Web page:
Thursday, January 11, 2007

The Author of Liberty: An Interview

Last night, in announcing that he had figured out a way to achieve the victory he wants in Iraq, President Bush revealed that he is placing is trust in "the Author of Liberty" to guide him. In His first sit-down interview, we spoke with the Author of Liberty about this influential work, and His other publications.
Q: Thanks for doing this interview.
A: No problem. Thanks for having me.
Q: You've written quite a few books over the years, under several different pen names. Why is that?
A: Well, I like to have each book taken on its own terms. And, frankly, it's kind of funny sometimes to see a particular book develop its own fan base. Then you end up with people arguing over which author really knows what's going on. It's pretty funny, if you think about it.
Q: So, did You hear the president's speech last night?
A: Actually, I helped write it.
Q: Really? That's pretty impressive. Is this your first collaboration together?
A: Oh, hell, no. We work together all the time. It's really not a big deal. He'll kind of call me up, very casual, and just ask me, you know, "what are some of the fundamental concepts of humanity?" So I tell him what I think. I mean, who's he going to ask for advice? His lower father?
Q: Are you worried that Liberty might not be selling well in Iraq?
A: I think we've all seen the sales figures and, yeah, they're not where We'd like them to be. Some of the guys in marketing suggested that we repackage Liberty, try to sell it as part of a box set with Education, Freedom of Speech, Freedom of the Press, Freedom of Religion and Minority Rights, but I didn't write those, so the copyright issues are sort of tied up with the lawyers right now. We'll work it out. Eventually, I mean.
Q: What made You decide to write Liberty?
A: Oh, honestly, I was just noodling around with a couple different concepts and that one just really seemed to click.
Q: What other concepts were You thinking about?
A: Um, I guess just, uh, non-liberty.
Q: So You went with liberty.
A: Seemed the way to go.
Q: I can actually see in some of Your earlier works, You seem to be wrestling with those two ideas. Can You walk me through Your decision-making there, how You decided to go with Liberty?
A: Well, I may not have specifically articulated Liberty in the clearest way right off the bat, but that's pretty much where I've always been.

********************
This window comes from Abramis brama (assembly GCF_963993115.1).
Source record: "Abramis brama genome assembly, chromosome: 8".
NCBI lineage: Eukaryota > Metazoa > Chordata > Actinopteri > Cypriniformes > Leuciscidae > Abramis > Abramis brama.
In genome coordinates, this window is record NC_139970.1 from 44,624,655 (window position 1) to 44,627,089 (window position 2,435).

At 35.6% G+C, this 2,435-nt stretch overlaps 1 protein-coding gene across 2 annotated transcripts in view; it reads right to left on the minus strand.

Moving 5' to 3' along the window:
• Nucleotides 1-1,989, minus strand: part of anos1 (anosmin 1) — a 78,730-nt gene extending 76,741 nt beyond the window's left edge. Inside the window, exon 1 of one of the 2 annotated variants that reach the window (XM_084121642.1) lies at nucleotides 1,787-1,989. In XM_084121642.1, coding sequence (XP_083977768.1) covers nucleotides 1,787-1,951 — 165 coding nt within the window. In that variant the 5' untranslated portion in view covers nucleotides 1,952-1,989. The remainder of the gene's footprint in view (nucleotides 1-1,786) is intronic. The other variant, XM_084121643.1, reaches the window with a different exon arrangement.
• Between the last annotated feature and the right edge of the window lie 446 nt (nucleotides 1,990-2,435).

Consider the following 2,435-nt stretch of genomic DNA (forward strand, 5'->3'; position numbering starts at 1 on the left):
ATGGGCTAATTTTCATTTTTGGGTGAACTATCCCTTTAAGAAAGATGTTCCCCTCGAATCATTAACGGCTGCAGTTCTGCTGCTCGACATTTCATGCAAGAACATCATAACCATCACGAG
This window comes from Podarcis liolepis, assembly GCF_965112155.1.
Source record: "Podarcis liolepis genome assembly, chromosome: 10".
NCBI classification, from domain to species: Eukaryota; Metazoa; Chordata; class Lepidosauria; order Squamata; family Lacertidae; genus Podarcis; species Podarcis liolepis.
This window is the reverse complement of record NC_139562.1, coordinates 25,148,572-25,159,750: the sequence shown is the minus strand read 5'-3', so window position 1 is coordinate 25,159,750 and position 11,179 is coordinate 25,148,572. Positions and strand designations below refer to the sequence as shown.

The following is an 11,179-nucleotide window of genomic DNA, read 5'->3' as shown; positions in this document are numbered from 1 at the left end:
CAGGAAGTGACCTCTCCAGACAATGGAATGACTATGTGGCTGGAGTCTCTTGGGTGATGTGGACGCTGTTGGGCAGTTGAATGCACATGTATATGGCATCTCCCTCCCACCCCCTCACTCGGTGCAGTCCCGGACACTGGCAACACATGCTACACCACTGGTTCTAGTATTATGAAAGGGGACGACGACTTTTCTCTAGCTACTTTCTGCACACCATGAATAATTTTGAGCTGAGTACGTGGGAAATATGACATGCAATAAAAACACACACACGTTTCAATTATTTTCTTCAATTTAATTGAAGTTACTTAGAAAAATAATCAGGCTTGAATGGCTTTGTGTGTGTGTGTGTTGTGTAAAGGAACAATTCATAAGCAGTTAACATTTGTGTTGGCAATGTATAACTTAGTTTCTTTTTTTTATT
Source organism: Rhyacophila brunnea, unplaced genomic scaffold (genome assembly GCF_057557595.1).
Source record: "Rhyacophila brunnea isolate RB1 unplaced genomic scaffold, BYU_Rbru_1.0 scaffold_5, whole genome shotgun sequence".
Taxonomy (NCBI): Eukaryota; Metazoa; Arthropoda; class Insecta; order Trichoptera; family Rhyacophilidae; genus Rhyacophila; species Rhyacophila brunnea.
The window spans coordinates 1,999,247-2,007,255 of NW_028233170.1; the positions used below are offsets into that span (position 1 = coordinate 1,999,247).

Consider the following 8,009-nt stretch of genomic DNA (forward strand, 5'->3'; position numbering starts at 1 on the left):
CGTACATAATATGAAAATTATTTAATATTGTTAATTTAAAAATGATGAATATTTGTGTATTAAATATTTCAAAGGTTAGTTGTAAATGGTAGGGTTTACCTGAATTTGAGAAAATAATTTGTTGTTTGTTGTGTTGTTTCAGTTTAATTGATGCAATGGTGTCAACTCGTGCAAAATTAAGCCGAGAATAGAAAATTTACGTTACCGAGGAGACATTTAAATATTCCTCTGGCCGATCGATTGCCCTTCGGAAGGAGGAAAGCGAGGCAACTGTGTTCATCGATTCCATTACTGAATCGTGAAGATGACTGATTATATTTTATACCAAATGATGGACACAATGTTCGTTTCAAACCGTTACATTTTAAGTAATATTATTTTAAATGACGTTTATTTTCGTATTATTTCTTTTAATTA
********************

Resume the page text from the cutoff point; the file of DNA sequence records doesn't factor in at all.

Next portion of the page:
Q: In Your best-seller 2,000 years ago, "The Book," You actually seem pretty much at home with the idea of slavery and even counseled people to respect the reign of Caesar, paying him tribute and so on. How would that square with Liberty?
A: You know, those were really different times. I mean, ask Strom Thurmond. He'll tell you. Really, the kind of Liberty I was addressing in "The Book" was much more of an internal, individual kind of Liberty. A freedom of conscience, if you will. So, uh...well, that's pretty much it.
Q: And yet, throughout "The Book," You Yourself are kind of telling people what to do. You know, when to plant, where to plant, what to eat, who to sleep with, who to worship, when to worship, how to worship, to worship. When exactly did Liberty of conscience, let alone nation-states, assume such importance for You?
A: I suppose I'd have to say it was the 18th century. I really wanted to inspire the American colonies to break away for themselves. I guess I sort of shed my authorial objectivity and took a real personal interest. I don't want to take too much credit. Those guys really took the ball and ran with it.
Q: Wasn't the concept of Liberty really advanced back then by people like Thomas Jefferson, Ben Franklin and, especially, Thomas Paine, who didn't attribute the concept to You so much as to a rational, moral view of the universe?
A: Uh...maybe. I guess.
Q: You guess?
A: I mean, you know, sure, if you say so.
Q: Are You sure You actually wrote Liberty?
A: Of course I wrote Liberty! Hello!
Q: All right, then, what's the ISBN number?
A: What?
Q: The ISBN number of Liberty. What is it?
A: The IS...? Okay, okay! Look, all right? I didn't actually write Liberty, okay? Satisfied? Jesus.
Q: Really? Wow? This is kind of big news. What about all those other books?
A: Look, have you ever heard of ghostwriters? I'm not the only one who does it, you know.
Q: Wait, so You're saying, You pay these people to write these books so You can put Your name on them?
A: Dude, they don't even ask me! They just write whatever they want and slap my name on the cover! No release forms, nothing. I don't even get a taste.
Q: Well, have You ever thought of writing something Yourself?
A: Do you know how disciplined you have to be to be a writer, especially when you don't even exist?
Q: So, what, You can't stop these people from putting out books with Your name on them?
A: Look, most of them are actually very flattering, so I really don't see the harm.
Q: Does that mean we'll see more down the road?
A: Oh, yeah, at this point it's like the Hardy Boys.
Q: You mean because it's for kids, and their favorite one is always the first one they read?
A: No, I meant, because they're always coming out with new ones, and updating the old ones to keep up with the times.
Q: So, what's next for you?
A: Same old, same old.
Q: Which is?
A: Not existing, remember?
Q: Well, good luck with that.
A: Yeah, no kidding. Peace.

No comments:

Newer Post Older Post Home